Tips on Applying for Disability with Hearing Loss
When it comes to applying for Social Security Disability benefits, it is important to understand who qualifies for benefits, how to qualify, and how to improve your chances of being approved for benefits during the initial application process. The following tips will help you to better understand the SSA’s disability programs and how to qualify for Social Security Disability benefits due to a loss of hearing.
Tip #1: Be Sure to Understand Who Qualifies for Social Security Disability Benefits
According to the SSA, an individual is deemed to be disabled if their condition prevents them performing the work that they did before, the SSA determines that the applicant cannot adjust to other types of work due to their condition, and the disability is expected to last for at least 12 months or result in death. In addition to meeting these guidelines, however, you must be able to prove to the SSA that you meet the requirements of a condition that has been included in the SSA’s blue book.
Tip #2: Be Sure to Understand How to Medically Qualify for Benefits Due to Hearing Loss
When you apply for Social Security Disability benefits, the SSA will compare your condition to a listing of conditions known as the SSA’s Blue Book. The Blue Book contains all of the conditions that could qualify an individual for Social Security Disability benefits, along with the criteria that must be met in order to qualify under each Blue Book listing. In order to qualify for disability benefits due to hearing loss, you must be able to prove that you meet the criteria established in either Section 2.10 or 2.11 of the Blue Book.
Section 2.10 of the Blue Book addresses hearing loss that is not treated with cochlear implantation. According to this section of the Blue Book, in order to qualify for disability benefits you must be able to prove that:
- Your average air conduction hearing threshold is 90 decibels or greater in the better ear and your average bone conduction threshold is 60 decibels or greater in the better ear; or
- Your word recognition score is 40 percent or less in the better ear using a standardized list of phonetically-balanced monosyllabic words.
Section 2.11 of the Blue Book addresses hearing loss that has been treated with cochlear implantation. According to this section of the Blue Book, you will be determined to be disabled:
- For a period of one year after the initial implantation; or
- If more than one year has passed since initial implantation and your word recognition score is still 60 percent or less.
More information on qualifying with hearing loss: http://www.disability-benefits-help.org/disabling-conditions/hearing-loss-and-social-security-disability
Tip #3: Understand How to Gather the Medical Evidence You Will Need
When submitting an application for Social Security Disability benefits, you will also want to submit medical evidence that supports your disability claim. Because of this, you should gather medical records and hearing test results that prove that you meet the above-mentioned Blue Book criteria. If you have not yet undergone a hearing test that can provide you with this evidence, you will want to schedule a test in order to obtain the medical evidence that will be needed in order for the SSA to approve your disability claim.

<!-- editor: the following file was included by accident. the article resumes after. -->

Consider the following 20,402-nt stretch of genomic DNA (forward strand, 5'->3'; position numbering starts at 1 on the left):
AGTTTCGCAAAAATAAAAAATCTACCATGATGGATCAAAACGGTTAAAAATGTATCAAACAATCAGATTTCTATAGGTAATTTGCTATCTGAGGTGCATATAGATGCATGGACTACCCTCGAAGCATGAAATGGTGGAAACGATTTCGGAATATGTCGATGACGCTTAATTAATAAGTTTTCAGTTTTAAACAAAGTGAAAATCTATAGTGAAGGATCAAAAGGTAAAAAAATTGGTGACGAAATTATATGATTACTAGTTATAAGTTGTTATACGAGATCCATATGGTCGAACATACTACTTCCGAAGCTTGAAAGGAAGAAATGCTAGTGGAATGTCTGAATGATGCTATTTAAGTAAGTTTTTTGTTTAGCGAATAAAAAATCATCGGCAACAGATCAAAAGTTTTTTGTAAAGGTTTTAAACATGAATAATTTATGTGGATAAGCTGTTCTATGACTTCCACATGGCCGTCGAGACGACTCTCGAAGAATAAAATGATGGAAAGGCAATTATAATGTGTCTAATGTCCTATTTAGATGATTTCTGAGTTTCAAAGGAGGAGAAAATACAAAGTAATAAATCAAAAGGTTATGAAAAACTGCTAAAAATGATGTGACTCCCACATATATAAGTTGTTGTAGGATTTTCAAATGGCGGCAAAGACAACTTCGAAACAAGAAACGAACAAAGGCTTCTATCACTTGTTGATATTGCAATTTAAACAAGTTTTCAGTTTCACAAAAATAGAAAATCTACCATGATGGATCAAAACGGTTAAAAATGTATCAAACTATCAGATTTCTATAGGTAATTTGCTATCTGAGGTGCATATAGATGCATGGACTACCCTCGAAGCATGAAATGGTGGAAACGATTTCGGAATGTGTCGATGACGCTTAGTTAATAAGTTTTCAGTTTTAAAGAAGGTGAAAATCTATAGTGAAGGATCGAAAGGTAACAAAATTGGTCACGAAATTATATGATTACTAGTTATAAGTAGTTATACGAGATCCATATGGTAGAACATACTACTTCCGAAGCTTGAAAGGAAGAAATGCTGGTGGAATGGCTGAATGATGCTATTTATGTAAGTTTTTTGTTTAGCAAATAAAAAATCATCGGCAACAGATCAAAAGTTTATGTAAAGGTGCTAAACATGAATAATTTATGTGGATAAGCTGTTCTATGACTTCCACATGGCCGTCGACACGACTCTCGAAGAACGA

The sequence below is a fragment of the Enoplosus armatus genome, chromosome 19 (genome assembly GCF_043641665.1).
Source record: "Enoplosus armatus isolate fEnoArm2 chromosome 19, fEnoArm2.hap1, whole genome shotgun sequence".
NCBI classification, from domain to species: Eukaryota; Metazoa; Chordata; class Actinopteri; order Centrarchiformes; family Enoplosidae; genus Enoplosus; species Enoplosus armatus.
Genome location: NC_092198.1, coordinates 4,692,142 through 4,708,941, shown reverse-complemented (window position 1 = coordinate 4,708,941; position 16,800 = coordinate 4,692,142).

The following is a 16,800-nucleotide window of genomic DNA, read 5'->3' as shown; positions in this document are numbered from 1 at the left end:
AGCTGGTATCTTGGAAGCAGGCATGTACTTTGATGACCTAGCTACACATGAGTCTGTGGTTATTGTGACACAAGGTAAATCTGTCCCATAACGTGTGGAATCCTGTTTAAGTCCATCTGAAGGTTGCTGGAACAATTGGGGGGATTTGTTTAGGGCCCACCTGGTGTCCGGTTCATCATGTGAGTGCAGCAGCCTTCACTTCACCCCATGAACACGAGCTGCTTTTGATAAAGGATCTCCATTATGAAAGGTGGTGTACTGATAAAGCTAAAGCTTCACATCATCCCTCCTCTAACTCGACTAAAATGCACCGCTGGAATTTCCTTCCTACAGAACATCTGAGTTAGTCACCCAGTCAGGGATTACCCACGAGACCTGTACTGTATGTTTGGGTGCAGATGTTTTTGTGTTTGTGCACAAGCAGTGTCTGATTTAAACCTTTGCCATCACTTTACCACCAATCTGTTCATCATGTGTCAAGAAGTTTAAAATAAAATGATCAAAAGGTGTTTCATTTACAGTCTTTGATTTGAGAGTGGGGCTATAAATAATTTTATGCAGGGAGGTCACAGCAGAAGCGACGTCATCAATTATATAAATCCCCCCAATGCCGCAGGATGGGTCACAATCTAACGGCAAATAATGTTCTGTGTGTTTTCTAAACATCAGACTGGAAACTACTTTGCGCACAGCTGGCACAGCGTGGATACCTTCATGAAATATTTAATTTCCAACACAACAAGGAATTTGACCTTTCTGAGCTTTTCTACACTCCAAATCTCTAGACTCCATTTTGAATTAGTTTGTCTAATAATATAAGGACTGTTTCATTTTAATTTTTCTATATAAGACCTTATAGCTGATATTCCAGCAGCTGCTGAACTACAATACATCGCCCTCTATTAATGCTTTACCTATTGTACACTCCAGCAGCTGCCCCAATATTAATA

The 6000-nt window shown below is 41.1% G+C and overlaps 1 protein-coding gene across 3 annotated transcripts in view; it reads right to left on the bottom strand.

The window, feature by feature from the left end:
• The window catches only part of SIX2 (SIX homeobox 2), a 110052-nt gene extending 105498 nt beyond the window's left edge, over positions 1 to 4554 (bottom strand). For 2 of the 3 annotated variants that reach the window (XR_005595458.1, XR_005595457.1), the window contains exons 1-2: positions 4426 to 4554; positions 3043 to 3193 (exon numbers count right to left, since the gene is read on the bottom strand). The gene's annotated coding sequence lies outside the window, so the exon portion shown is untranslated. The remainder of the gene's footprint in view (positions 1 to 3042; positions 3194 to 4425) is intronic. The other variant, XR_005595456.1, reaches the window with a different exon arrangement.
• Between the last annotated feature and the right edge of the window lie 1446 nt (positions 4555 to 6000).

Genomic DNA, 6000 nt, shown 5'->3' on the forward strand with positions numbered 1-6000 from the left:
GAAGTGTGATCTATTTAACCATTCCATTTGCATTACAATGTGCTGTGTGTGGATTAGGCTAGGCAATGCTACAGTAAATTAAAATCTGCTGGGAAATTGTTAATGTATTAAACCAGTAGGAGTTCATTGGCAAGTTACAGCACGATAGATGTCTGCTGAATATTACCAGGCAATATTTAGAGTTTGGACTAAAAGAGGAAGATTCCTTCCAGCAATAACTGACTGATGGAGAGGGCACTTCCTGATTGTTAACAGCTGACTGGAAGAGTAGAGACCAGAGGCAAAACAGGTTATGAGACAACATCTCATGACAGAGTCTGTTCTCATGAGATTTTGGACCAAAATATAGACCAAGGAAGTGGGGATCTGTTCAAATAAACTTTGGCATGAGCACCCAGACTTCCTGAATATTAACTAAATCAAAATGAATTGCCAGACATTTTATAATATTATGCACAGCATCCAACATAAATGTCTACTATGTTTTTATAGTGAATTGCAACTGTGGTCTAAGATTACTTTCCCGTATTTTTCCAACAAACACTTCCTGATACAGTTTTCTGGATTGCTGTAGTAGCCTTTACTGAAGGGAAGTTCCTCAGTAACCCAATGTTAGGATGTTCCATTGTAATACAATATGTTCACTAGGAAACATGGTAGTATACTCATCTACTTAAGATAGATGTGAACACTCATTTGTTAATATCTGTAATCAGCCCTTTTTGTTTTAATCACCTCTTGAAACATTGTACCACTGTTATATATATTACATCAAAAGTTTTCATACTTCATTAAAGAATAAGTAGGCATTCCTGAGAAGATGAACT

Tip #4: Understand How to Financially Qualify for Social Security Disability Benefits
The SSA has two different disability programs: SSDI and SSI.
In order to qualify for SSDI you must have worked at a job at which you paid FICA taxes for 5 out of the last 10 years. SSI benefits on the other hand are a needs based that does not take your work history into account. As of 2013 to qualify for SSI, you must earn no more than $760 per month as an individual or $1,060 per month as a couple in order to qualify for SSI benefits. In addition, your household assets must not exceed $2,000 as an individual or $3,000 as a couple.
You can learn more about SSDI and SSI here: http://www.ssa.gov/disability/
Tip #5: Understand the Social Security Disability Application Process
You can apply for benefits either online (http://www.ssa.gov/pgm/disability.htm) or at your local SSA office. When applying for Social Security Disability benefits, you will be asked to fill out a number of forms. It is important that you fill out these forms in detail and provide thorough answers so that the SSA can understand how your disability prevents you from maintaining gainful employment. You may also be asked to attend a medical evaluation during the application process. It is important to understand that the purpose of this appointment is to assess the extent of your disability and not to provide treatment. It will take approximately three to six months from the date of your application to receive notice of the SSA’s decision regarding your Social Security Disability claim.
Tip #6: Understand What to Do in the Case of a Denial
If you are denied benefits, you have 60 days from the date of the denial notice to appeal the SSA’s decision to deny your claim. If you must pursue an appeal, you may wish to retain the services of a Social Security Disability lawyer. Statistics have proven that applicants who pursue an appeal with the assistance of a disability attorney are more likely to be awarded benefits than applicants who pursue the appeal process on their own.
Article by Ram Meyyappan
Social Security Disability Help